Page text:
A few years back I followed my buddy to a multilevel marketing event for a health supplements company.
It was a big event, designed to bring curious seekers into the fold. Presenters talked up the company and the products … but what I remember most were the testimonials.
And when I say testimonials, I mean ‘testimonial’ in the original “This is how I found Jesus” type of testimony.
In fact, when I saw people weep on stage … and the looks of ecstatic adoration on many of the audience members … I felt like I was at a religious revival.
I mean this with all due respect. The people who shared their stories meant what they said. They had discovered something that both:
ONE, on the product side, changed their health for the better (perhaps even saving their lives) …
And TWO, on the business side, put a bunch of money in their pockets. For many, this meant staving off bill collectors and out of bankruptcy.
Dozens of people strode to the stage and shared their stories … shared how they were at their lowest point and then discovered this opportunity that changed their lives. Many were in tears.
And, each one of these stories showed how the person had “seen the light.” Just like at a church when people testify to their conversion.
And that got me thinking …
The kind of stories people share about their religious faith – true “conversion” stories – can be a powerful model for any kind of persuasive storytelling.
And, these stories follow certain patterns.
So to discover these patterns, what better place to look, than one of the most famous conversion stories ever?
I’m talking about how Saul of Tarsus became Paul the Apostle.
Perhaps you know the story …
Saul had helped to persecute the early Christians. He hated their heresy and got many thrown in jail. But then, one day, while on the road to Damascus, he was struck blind by a vision of God. After stumbling into the city, a Christian ministered to him … and Paul was saved. Transformed.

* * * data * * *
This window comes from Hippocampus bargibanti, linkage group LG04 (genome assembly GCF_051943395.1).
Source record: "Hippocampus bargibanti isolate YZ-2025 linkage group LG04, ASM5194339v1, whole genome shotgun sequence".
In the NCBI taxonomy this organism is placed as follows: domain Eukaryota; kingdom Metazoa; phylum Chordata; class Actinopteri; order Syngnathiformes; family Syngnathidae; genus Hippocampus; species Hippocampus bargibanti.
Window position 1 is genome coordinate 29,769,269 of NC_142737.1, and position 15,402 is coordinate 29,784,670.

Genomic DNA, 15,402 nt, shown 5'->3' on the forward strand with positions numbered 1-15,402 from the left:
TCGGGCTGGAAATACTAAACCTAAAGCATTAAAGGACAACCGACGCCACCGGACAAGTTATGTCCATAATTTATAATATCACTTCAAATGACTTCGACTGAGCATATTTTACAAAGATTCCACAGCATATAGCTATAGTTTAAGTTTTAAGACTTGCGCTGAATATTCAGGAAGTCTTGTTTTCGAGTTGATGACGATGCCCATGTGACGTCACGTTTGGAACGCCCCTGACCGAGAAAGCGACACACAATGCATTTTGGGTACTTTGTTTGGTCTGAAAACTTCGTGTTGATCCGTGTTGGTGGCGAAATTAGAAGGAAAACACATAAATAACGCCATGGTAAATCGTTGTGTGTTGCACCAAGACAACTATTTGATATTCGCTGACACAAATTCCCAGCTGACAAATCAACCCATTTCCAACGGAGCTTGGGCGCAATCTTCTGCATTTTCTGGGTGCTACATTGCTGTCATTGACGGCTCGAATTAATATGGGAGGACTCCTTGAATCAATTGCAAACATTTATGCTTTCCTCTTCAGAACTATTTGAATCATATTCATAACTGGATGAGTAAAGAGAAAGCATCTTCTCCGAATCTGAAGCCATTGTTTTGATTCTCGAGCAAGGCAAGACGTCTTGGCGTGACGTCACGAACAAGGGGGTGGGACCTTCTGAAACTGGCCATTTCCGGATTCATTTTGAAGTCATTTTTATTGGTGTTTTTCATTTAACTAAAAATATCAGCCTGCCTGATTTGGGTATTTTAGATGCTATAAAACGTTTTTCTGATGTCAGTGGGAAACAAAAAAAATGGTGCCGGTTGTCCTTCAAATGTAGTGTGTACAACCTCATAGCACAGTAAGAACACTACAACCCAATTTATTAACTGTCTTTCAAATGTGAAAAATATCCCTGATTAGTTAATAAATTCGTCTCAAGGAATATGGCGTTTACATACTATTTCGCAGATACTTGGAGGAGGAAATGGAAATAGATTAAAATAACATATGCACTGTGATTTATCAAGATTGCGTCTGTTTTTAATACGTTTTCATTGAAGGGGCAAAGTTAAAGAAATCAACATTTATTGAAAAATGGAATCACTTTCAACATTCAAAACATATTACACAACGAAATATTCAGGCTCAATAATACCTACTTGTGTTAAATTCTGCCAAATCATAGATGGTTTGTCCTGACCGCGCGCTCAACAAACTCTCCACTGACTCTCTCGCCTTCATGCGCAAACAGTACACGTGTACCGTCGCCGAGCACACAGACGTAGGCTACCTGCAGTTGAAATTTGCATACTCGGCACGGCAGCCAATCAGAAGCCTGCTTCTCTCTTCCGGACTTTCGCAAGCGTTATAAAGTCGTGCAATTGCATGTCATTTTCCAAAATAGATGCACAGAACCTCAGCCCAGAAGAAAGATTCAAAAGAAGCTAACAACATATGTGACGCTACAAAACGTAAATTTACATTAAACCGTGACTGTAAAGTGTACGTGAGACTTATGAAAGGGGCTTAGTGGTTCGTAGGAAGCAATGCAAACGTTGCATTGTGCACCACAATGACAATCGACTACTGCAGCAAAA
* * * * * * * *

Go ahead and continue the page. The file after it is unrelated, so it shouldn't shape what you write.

Almost immediately, he began to preach the Gospel to the local synagogue at Damascus.
Saul became Paul.
Now what’s interesting is that Paul’s “Conversion Story” has 4 identifiable elements that show up in many other conversion stories.
And when you truly have a product that changes lives, you can use this 4-Part Conversion Story to turn your best customers into passionate apostles of your message.
Here are the 4 parts:
1. Walking the wrong path, but not necessarily realizing it.
The way the story was told, Paul was living under darkness – but he didn’t necessarily know it. (Like when you’re living high on the hog and maybe part of you wonders when it’s all going to come crashing down.)
2. Dramatic Confrontation with the consequences of the Wrong Path. (NOT a gradual discovery.)
In Paul’s case, God confronts him and literally strikes him blind.
This is like a family intervention for an alcoholic … or the moment when your doctor looks you in the eye and says “you have Type II diabetes.”
This is not the moment of discovering solution, but it’s the moment your hero recognizes he has hit ROCK BOTTOM.
3. See the light.
In Paul’s case, he hears the Gospel and is saved. He literally can see the light because his vision is restored.
This can be the DISCOVERY as in the 60 Second Sales Hook — the moment the hero sees the solution to his problem.
In Paul’s case, the discovery is the result – he is saved – but in other stories there may be more of a development later.
4. Spread the word.
Paul began preaching immediately. (You can imagine the dropped jaws at the local synagogue, especially since days before he had been one of Christianity’s most feared opponents.)
In your sales story, your hero can use this as a transition to introduce his solution to the prospect. (It provides a good rationale for why he’s selling something.) For example, “I couldn’t stand back and watch the drug companies turn us into zombies … I knew I had to share this information right away.”
You can also use this step to model ideal behavior for your customers. Make it easy for them to share their results, whether as a testimonial to you, or on social media, or with a badge or special t-shirt.
We all love to share good news. (When I interview customers who have changed their lives, almost always they tell me they’ve passed along what they’ve learned to friends and family.)
So there you have it: 4 elements of a powerful conversion story. You can use it as a template for interviewing testimonial customers, or as the outline for a product creator’s origin story, and more.
Important Note: If you have to focus on element, I’d go for #2 – the Dramatic Confrontation. That really sticks in people’s minds. (After all, most of us know the “Road to Damascus” part of Paul’s story, even though his conversion didn’t actually take place until after he got to the city.)
The MORAL: Use the 4-part “Conversion Story” to transform your best prospects into proselytizing converts.